1/2 cup blueberries, fresh or frozen (if frozen, do not defrost first as it tends to muddle in the batter)

1/2 cup blueberries, fresh or frozen (do not defrost)
1/4 cup granulated sugar
1/2 teaspoon ground cinnamon

For the cake: Adjust oven rack to middle position and heat oven to 350 degrees. Grease and flour 13 by 9-inch baking pan.
Whisk two cups flour, baking powder, and salt together in medium bowl. With electric mixer, beat butter and sugars on medium-high speed until fluffy, about two minutes. Add eggs, one at a time, beating until just incorporated and scraping down bowl. Reduce speed to medium and beat in one-third of flour mixture until incorporated; beat in half of milk. Beat in half of remaining flour mixture, then remaining milk, and finally remaining flour mixture. Toss blueberries with remaining one teaspoon flour. Using rubber spatula, gently fold in blueberries. Spread batter into prepared pan.
For the topping:
Scatter blueberries over top of batter. Stir sugar and cinnamon together in small bowl and sprinkle over batter. Bake until toothpick inserted in center of cake comes out clean, 45 to 50 minutes. Cool in pan 20 minutes, then turn out and place on serving platter (topping side up). Serve warm or at room temperature. (Cake can be stored in airtight container at room temperature up to 3 days.)

Tuesday, December 4, 2012

Tomato Sauce

I like it when songs perfectly fit into the rhythm of your life. 

I like it when the lyrics are what you would have written, if only you had known how to say it. Like this one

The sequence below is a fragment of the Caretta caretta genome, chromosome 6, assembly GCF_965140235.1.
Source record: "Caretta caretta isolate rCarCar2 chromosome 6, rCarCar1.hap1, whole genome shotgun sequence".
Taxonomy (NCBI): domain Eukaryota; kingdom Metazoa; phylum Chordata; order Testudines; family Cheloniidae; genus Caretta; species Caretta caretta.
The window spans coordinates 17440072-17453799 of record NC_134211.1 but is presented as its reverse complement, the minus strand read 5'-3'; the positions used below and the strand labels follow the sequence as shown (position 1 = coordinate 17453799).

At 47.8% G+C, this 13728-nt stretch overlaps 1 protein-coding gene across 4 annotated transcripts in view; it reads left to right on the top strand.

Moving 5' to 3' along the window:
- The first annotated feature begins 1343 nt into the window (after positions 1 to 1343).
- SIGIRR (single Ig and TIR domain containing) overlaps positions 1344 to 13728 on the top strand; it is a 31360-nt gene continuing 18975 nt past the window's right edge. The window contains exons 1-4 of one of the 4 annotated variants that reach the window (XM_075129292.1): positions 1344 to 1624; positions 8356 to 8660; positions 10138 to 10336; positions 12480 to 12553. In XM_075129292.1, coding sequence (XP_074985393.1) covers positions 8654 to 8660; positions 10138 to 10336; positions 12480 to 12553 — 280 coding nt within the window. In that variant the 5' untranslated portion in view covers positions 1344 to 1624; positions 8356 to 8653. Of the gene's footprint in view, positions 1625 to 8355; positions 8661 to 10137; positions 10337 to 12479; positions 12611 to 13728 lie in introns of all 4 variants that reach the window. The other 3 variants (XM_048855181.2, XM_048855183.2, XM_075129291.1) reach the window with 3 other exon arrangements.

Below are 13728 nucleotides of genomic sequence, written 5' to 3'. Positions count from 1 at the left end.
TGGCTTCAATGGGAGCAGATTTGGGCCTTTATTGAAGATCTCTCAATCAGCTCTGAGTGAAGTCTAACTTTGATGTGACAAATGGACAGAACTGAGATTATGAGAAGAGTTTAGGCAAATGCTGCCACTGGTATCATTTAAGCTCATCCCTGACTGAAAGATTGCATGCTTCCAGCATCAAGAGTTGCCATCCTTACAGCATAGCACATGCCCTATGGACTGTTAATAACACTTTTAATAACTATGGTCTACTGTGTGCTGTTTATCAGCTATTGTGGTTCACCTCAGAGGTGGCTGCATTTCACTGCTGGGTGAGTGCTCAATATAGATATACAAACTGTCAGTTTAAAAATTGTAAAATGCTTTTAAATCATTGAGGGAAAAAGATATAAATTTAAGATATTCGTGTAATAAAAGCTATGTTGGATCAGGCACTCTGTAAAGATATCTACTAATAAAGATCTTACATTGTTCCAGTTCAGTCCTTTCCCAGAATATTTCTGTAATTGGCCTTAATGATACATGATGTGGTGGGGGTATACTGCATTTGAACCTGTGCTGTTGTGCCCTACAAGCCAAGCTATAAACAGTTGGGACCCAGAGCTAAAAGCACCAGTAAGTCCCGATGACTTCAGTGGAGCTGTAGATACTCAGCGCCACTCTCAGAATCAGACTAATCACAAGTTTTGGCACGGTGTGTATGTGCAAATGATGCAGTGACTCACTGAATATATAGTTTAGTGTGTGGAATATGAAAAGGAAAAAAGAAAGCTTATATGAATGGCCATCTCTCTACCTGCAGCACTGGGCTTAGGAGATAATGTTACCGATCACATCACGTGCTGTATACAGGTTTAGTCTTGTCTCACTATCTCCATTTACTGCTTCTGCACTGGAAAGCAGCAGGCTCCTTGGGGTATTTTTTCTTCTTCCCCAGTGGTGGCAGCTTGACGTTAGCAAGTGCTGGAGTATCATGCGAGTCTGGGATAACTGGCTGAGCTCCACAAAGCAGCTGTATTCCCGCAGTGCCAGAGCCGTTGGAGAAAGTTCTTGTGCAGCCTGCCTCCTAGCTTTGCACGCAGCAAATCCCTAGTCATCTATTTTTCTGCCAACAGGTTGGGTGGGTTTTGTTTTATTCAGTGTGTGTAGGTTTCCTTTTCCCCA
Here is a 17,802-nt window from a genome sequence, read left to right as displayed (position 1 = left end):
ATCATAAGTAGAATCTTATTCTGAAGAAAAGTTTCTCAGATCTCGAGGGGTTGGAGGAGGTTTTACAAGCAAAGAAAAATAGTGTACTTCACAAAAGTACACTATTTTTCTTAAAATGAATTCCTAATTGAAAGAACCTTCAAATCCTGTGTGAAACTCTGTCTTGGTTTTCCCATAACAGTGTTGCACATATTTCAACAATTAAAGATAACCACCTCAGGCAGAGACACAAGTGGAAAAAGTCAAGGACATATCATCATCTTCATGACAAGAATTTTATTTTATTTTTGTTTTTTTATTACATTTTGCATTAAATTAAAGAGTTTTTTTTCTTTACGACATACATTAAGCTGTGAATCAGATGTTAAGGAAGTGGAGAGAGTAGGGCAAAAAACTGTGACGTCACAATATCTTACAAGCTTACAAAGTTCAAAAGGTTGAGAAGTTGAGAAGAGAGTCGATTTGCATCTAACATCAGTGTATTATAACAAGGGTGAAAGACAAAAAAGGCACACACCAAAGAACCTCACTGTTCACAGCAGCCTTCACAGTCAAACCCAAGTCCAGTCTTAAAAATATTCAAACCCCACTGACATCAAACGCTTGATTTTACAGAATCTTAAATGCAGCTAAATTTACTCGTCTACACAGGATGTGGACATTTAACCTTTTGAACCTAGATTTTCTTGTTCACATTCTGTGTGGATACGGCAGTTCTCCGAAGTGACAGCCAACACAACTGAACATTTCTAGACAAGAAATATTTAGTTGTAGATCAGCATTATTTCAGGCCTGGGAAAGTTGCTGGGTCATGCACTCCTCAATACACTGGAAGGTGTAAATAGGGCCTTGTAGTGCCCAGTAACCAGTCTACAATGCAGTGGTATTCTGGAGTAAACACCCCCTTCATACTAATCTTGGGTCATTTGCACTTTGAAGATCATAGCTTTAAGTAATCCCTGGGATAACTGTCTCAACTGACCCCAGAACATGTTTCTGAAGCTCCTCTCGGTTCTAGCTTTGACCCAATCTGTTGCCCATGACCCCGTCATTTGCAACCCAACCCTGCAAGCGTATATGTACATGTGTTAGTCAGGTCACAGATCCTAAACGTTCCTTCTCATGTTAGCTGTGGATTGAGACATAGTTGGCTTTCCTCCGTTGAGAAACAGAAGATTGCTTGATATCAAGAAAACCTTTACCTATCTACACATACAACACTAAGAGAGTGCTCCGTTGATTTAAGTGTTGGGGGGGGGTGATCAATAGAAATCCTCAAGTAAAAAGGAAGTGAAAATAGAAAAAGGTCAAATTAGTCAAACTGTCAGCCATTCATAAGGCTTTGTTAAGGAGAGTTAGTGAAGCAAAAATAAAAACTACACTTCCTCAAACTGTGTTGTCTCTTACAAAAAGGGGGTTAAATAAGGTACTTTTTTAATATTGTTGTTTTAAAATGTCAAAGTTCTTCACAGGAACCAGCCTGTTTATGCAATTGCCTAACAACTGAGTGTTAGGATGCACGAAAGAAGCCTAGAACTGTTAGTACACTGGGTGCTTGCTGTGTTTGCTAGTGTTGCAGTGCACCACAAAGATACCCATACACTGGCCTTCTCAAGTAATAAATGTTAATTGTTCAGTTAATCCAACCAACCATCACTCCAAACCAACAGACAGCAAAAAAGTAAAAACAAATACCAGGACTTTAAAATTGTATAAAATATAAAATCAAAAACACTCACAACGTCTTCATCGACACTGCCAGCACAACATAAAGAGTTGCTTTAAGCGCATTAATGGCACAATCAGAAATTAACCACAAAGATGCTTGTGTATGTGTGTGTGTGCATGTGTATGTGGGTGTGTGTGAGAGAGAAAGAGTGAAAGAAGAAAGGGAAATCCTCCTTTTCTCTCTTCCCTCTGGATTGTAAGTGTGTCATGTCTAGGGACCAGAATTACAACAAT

I like this time of year, because things are wrapping up. 

I like this time of year, because suddenly it's all about conclusions and twinkle lights and endings.

I like this time of year, because people make a lot of top ten lists, and a lot of top twenty lists, and a lot of top fifty lists. 

I might make a top ten list.  

I don't know. 

I want to make a top ten list of moments that I do not want to forget. 
There are too many. 
I don't want to forget all the doughnuts and the one drink too manys and the 3ams and the kisses and the hands out of windows in fast cars and the learning how to write songs and the clouds and the walks in the morning and the being bored and the being busy. 
Mostly though, I do not want to forget how beautiful everyone is. 
Everyone is so beautiful. 

My roommmates stood around me and ate this pasta. 

They are so beautiful. 

It was a top ten moment. 

I don't want to forget. 



Tomato Sauce

This is no work. 

Take 3 cans of nice canned tomatoes. Add a hunk of butter. How much depends on how nice and rich you like your sauce. Chop an onion. And combine it all. Let it simmer for a while. Until the onions are soft. Ideally for about an hour or more. If the sauce starts to stick to the bottom of the pan, simply add water. When the onions are soft your can add cream if you're feeling luxurious. Salt and pepper liberally. 
Combine with cooked pasta and crumbled goat cheese. 

Saturday, November 17, 2012


Hi Sweet Darlings,
I haven't abandoned you exactly.
I have been so busy and so tired.